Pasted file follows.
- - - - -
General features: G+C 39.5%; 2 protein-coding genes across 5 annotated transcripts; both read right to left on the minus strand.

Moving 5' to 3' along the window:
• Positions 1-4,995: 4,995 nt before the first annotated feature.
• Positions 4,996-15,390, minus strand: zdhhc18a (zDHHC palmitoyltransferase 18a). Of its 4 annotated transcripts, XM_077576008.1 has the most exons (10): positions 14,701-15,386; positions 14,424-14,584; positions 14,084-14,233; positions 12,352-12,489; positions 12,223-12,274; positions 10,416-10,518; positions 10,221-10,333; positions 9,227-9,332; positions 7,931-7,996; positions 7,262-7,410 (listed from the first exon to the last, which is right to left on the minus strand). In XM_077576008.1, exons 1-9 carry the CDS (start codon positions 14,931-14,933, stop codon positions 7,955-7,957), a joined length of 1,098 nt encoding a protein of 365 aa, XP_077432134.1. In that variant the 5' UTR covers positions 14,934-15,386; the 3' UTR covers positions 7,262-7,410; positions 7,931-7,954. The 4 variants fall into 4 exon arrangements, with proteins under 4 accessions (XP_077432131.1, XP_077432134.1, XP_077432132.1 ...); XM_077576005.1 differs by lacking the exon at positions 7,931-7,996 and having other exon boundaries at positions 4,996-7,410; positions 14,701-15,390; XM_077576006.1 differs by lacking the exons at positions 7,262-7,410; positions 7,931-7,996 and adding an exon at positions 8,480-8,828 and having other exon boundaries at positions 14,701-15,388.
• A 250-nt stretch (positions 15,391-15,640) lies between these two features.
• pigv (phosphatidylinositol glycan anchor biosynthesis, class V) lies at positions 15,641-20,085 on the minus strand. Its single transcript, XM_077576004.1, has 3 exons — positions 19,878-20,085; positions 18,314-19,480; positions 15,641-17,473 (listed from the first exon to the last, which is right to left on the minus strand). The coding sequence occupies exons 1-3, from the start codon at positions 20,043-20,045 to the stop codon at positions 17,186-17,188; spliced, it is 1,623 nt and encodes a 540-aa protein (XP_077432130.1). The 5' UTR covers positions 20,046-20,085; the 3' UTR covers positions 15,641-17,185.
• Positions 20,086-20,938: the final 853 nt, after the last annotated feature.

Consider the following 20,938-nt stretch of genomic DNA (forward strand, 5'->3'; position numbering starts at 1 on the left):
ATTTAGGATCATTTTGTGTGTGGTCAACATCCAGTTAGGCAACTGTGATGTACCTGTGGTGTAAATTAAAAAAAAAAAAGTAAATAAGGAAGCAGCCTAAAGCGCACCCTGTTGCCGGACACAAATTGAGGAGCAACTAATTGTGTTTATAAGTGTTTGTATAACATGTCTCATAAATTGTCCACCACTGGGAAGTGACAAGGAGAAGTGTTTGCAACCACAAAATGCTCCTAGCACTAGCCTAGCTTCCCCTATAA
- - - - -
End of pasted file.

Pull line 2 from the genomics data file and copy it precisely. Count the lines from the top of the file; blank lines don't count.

Moving 5' to 3' along the window: